Monday, September 26, 2016

Cedarburg Bog State Natural Area, WI


I've lived in Ozaukee County for almost two-years now and I've never been to the Cedarburg Bog. Multiple friends and co-workers recommended I go check it out, so I did. But the first time I went, it was storming and the trails were impassable. Second time around, it was a great adventure!

Located north of the Cedarburg/Saukville border is this humongous, protected natural masterpiece called the Cedarburg Bog. It's designated both by the Wisconsin DNR as a State Natural Area and is a in 1952 and a National National Landmark by the National Park Service! Spanning some 2,817 acres, the Cedarburg Bog is also the largest, most-intact bog in Southeastern Wisconsin. There are six lakes in its perimeters, the biggest being Mud Lake at 245 acres, followed by Long Lake at 34.

Cedarburg Bog is a string or patterned bog. It's believed to be the southernmost string bog in North America, as they're predominantly found way up north of here. It's a uber-lush environment filled with plants and wildlife of all sorts. Home to animals like the Common Gartersnake, Red Bellied Snake, American Toad, Gray Tree Frog, Snapping Turtle, Painted Turtle; along with threatened species like the Blanding's Turtle and Butler's Gartersnake. Bio-diversity shines here and it's one of those quiet, untouched places you just have to visit. Here's a blip from the DNR's description of this unique place:

"Surrounding the lakes are areas of emergent aquatic vegetation while just outside this zone is a successional shrub-carr area. Most unusual is a string or "patterned" bog, unique here because it lies far south of its usual range in North America. It is composed of ridges of stunted cedar and tamarack that lie in an open flat sedge mat. The meadow vegetation consists of narrow-leaved sedges, pitcher plant, bogbean, water horsetail, arrow-grass, orchids, and the insectivorous sundew and bladderwort. A conifer-swamp hardwood forest is adjacent to the bog. There is a very diverse flora and fauna; many that are more common in northern boreal forests and that are at their southern range limit here."

Access to the bog is reachable via two main entry points. To reach Mud Lake, on the southern end of the Cedarburg Bog, you'll have to park at the gravel lot off of Cedar Sauk Road. There,  you'll hike in and come to a fork. I found going left to not be the best option, as the trail was mostly underwater. If you go right, you'll leave the treeline and hike about 10-minutes out to a launch area on Mud Lake. The problem, well reality, is that because it's a bog, the ground is going to be damp, sinking in places and not firm solid. So you'll have to don your best waterproof boots and be prepared to get muddy and wet. There's sort of a trail you'll follow, hopping along form whatever piece of scrap wood buried in the bog's surface you can place your feet on, hanging on to tall grass for support. When you get closer to the lake, you'll realize with every step you take all the ground around you moves and floats up and down. Scary? Yeah kind of, especially because the Cedarburg Bog is a spring-fed. Meaning stability of the ground you're walking on is near-zero. There were places my foot sunk down completely below the surface. And as you may know with all bogs, the water below is cold, and deep. Very, very, deep. There are bogs where their depths are unknown. Next time I come out here, I've got to drag my kayak with me and explore Mud Lake's 245 acres of cool water. Fear not, there's a great friends group who are working to raise funds to build a stable, reliable boardwalk out to Mud Lake. Check them out.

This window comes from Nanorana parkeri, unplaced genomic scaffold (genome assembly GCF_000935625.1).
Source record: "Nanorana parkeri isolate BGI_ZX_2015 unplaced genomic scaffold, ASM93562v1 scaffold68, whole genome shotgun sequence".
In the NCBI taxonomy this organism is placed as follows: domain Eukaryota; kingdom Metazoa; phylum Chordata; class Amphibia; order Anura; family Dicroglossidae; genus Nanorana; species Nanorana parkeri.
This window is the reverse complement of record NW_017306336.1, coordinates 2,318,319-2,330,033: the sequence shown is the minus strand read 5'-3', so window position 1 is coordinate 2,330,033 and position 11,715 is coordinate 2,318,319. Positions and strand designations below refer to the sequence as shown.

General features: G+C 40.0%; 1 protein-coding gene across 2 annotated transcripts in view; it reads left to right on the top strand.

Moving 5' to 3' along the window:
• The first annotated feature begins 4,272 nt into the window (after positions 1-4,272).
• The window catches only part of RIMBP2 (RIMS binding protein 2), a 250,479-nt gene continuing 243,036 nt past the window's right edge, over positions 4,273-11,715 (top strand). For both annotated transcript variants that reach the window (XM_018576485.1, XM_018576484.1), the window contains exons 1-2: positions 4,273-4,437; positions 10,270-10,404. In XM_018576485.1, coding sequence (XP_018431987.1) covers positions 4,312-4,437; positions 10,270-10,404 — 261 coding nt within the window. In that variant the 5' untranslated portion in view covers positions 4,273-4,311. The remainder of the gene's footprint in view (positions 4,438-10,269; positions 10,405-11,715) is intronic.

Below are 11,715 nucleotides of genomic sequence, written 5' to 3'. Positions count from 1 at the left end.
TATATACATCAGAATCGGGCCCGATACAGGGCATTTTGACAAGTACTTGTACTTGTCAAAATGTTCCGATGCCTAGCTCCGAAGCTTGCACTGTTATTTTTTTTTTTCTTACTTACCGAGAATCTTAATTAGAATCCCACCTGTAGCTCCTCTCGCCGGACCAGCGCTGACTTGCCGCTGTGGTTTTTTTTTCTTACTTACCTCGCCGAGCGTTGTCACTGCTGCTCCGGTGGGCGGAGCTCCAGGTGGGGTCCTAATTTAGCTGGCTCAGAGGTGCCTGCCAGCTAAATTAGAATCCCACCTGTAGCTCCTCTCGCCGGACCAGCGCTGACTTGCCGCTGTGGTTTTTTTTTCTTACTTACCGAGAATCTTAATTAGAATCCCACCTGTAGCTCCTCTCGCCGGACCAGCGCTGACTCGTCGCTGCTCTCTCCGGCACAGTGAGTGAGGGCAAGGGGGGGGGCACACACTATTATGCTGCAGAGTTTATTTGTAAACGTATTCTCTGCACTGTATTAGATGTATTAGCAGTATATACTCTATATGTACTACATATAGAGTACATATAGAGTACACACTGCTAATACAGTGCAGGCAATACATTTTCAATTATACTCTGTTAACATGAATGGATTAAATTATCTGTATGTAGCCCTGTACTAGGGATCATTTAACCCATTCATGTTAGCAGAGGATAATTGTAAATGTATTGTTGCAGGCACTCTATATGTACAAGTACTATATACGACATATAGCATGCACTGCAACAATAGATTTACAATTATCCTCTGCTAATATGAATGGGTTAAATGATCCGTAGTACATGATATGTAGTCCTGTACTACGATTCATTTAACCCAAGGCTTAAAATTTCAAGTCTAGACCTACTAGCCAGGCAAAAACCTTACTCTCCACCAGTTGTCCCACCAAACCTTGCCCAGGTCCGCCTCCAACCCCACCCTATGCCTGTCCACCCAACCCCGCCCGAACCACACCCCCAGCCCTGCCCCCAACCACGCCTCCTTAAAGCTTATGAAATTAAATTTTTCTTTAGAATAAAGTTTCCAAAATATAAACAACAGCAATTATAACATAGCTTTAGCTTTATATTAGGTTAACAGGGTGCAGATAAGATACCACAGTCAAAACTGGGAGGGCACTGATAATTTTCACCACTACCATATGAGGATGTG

The best place to access the blog was from the north end, off of State Highway 33 in Newburg. Park there, and hike out  15-minutes through a gorgeous cedar-tamarack swamp forest to a boardwalk that leads you out to a pier over smaller Watt's Lake. When I arrived at the shoreline of this lake, my jaw dropped. It was so quiet, serene and just peaceful. This calm, clear, glass-still lake surrounded by a powerful line of trees. I had to sit down, journal and soak it all in. Pure wilderness. So, so, so beautiful. Head back towards the parking area and wander left down another boardwalk trail that takes you through a wet swamp full of ferns and dense vegetation. The trail continues on through a prairie opening.